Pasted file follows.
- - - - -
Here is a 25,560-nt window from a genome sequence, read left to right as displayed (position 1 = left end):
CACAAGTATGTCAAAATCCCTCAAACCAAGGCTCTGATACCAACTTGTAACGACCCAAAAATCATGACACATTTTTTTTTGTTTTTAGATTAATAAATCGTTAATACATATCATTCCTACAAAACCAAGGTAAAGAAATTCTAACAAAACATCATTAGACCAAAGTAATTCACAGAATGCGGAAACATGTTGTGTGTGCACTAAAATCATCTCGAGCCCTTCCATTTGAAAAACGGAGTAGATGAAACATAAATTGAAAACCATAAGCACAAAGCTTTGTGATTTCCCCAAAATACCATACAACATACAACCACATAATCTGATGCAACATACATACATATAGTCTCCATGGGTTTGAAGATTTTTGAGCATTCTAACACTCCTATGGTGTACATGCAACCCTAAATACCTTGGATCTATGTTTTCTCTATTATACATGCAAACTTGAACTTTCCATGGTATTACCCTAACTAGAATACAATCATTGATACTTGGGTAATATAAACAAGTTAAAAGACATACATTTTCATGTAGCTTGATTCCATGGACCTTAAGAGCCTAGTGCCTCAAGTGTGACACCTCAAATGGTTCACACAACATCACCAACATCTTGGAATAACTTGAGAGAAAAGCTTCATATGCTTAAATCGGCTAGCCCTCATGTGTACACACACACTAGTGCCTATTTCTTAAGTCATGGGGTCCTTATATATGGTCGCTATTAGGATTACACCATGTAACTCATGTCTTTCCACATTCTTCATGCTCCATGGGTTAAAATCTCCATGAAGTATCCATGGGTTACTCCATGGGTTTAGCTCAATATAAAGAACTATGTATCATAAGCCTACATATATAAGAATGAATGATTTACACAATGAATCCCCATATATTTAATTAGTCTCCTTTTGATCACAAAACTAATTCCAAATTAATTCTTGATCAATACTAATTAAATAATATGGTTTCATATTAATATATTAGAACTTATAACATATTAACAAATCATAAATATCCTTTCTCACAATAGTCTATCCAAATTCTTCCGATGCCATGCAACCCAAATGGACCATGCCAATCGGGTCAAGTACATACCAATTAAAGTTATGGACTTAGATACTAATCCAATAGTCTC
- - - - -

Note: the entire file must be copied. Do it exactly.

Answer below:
Here is a 25,560-nt window from a genome sequence, read left to right as displayed (position 1 = left end):
CACAAGTATGTCAAAATCCCTCAAACCAAGGCTCTGATACCAACTTGTAACGACCCAAAAATCATGACACATTTTTTTTTGTTTTTAGATTAATAAATCGTTAATACATATCATTCCTACAAAACCAAGGTAAAGAAATTCTAACAAAACATCATTAGACCAAAGTAATTCACAGAATGCGGAAACATGTTGTGTGTGCACTAAAATCATCTCGAGCCCTTCCATTTGAAAAACGGAGTAGATGAAACATAAATTGAAAACCATAAGCACAAAGCTTTGTGATTTCCCCAAAATACCATACAACATACAACCACATAATCTGATGCAACATACATACATATAGTCTCCATGGGTTTGAAGATTTTTGAGCATTCTAACACTCCTATGGTGTACATGCAACCCTAAATACCTTGGATCTATGTTTTCTCTATTATACATGCAAACTTGAACTTTCCATGGTATTACCCTAACTAGAATACAATCATTGATACTTGGGTAATATAAACAAGTTAAAAGACATACATTTTCATGTAGCTTGATTCCATGGACCTTAAGAGCCTAGTGCCTCAAGTGTGACACCTCAAATGGTTCACACAACATCACCAACATCTTGGAATAACTTGAGAGAAAAGCTTCATATGCTTAAATCGGCTAGCCCTCATGTGTACACACACACTAGTGCCTATTTCTTAAGTCATGGGGTCCTTATATATGGTCGCTATTAGGATTACACCATGTAACTCATGTCTTTCCACATTCTTCATGCTCCATGGGTTAAAATCTCCATGAAGTATCCATGGGTTACTCCATGGGTTTAGCTCAATATAAAGAACTATGTATCATAAGCCTACATATATAAGAATGAATGATTTACACAATGAATCCCCATATATTTAATTAGTCTCCTTTTGATCACAAAACTAATTCCAAATTAATTCTTGATCAATACTAATTAAATAATATGGTTTCATATTAATATATTAGAACTTATAACATATTAACAAATCATAAATATCCTTTCTCACAATAGTCTATCCAAATTCTTCCGATGCCATGCAACCCAAATGGACCATGCCAATCGGGTCAAGTACATACCAATTAAAGTTATGGACTTAGATACTAATCCAATAGTCTC